The Geaslin Group

Home | Index | Contact Us

Up Seminars Clients What We Offer MaRS Presentation About Us Training Core Belief Inverse-Square Rule Risk/Reward Ratio 40-Second Boyd Nonlinear Forces Vertical Maintenance VM OIEs Work Order Info Documents Newsletters Articles Associates USMC Aviation

Vertical Maintenance VM


Vertical Maintenance (VM)
How to Defeat Your Deferred Maintenance Backlog

By David Tod Geaslin
02/24/2014

If you, as leader in your company, feel that your True Risk/Reward Ratio for Deferred Maintenance is excessive and want to defeat your backlogged maintenance there are some very good tools to accomplish this.

One of the most effective is what I call Vertical Maintenance (VM). This is a form of vertically integrated maintenance that puts as many maintenance disciplines as possible into one asset group at one time for a two day period to create a surge effort to write off as many open work orders (WOs) as possible. This offers several distinct advantages.


Planning
– In my program, we try to schedule two major assets a week until all the assets have had the benefit of the surge effort, and then start over again. This is not a vaccination; it is a maintenance therapy that is scheduled indefinitely into the future. Every effort is made to create a scheduled date for each asset. One month before the VM event, we inspect the asset with several people that includes the VM Maintenance Leader, a Repair Maintenance Leader, operator representative, a management representative and any supporting suppliers deemed necessary.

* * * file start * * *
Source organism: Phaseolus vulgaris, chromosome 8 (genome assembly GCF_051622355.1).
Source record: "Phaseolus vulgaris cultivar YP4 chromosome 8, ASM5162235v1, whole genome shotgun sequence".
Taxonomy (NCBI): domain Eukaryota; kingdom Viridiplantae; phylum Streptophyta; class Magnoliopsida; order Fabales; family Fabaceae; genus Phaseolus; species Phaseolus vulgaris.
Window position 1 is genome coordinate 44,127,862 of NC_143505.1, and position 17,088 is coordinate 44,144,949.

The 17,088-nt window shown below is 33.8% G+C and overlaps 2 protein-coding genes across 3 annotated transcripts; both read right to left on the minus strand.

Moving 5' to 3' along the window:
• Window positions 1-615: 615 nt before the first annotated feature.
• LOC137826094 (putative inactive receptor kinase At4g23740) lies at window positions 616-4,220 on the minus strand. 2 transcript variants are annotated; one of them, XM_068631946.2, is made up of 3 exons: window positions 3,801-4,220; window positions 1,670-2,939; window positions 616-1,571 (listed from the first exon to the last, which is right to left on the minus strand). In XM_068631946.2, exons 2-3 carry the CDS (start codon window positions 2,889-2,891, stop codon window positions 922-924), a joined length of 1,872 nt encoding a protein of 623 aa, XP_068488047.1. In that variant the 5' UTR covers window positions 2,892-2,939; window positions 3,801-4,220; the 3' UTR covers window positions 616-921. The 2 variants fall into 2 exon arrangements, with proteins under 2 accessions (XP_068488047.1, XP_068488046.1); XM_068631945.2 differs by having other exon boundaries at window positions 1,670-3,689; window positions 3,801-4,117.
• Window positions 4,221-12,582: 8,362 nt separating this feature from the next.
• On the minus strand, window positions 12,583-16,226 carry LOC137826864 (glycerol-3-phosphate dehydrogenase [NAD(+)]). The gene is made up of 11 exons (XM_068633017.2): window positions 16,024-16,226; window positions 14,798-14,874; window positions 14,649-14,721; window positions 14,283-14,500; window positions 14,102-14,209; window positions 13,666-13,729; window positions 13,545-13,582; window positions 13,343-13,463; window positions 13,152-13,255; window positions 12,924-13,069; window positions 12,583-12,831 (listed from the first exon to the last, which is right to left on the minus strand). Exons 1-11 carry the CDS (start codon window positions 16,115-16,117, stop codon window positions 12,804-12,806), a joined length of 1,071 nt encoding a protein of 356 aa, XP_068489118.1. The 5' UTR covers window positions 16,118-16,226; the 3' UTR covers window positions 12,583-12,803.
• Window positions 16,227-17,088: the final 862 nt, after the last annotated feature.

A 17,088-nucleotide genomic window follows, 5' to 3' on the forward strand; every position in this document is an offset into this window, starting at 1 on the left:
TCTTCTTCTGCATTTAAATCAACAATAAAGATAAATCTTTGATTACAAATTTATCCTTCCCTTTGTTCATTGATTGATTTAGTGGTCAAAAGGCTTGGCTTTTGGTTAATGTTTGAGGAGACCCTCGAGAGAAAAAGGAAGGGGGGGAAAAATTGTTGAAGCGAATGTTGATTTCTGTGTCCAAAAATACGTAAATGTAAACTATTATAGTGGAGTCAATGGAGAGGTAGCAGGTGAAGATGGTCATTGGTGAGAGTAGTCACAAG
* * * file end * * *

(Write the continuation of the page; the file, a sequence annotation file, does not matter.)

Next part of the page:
This team has a list of all outstanding WOs and examines each. During this inspection the team records any new and unreported maintenance needs and creates new WOs. It is not unusual for the team to double the WOs for the asset. This is not a bad thing because it is known that it takes 15-times more man/hours to fix something after it breaks than before. So, fifteen newly discovered things that have not broken down can be fixed in the time it take to fix one thing that does operate to failure.

Parts – Awaiting Parts is the biggest problem in maintenance; however, since vendors are encouraged to participate in the inspection, their eyes are actually on the assets that need repair and can provide a superior service to have all the needed parts ordered and in place when the VM event starts.

Worker Efficiency – Planning a month ahead, the VM Team can assure and schedule the technical people necessary to accomplish the tasks by segregating the WOs by specialty needs such as preventive maintenance, mechanical, electrical, welding, plumbing, HVAC, and carpentry personnel. Since each worker will have multiple jobs assigned during the surge, they will remain at the asset working off as many WOs as possible. If they do go Awaiting Parts, they notify the VM Leader and the parts are ordered and the worker selects another WO. When the parts arrive, the worker uses the parts to finish the first job. This efficiency dramatically reduces “windshield time” and allows the worker to stay at the asset and work off two or three times the number of WOs possible if working alone and chasing parts.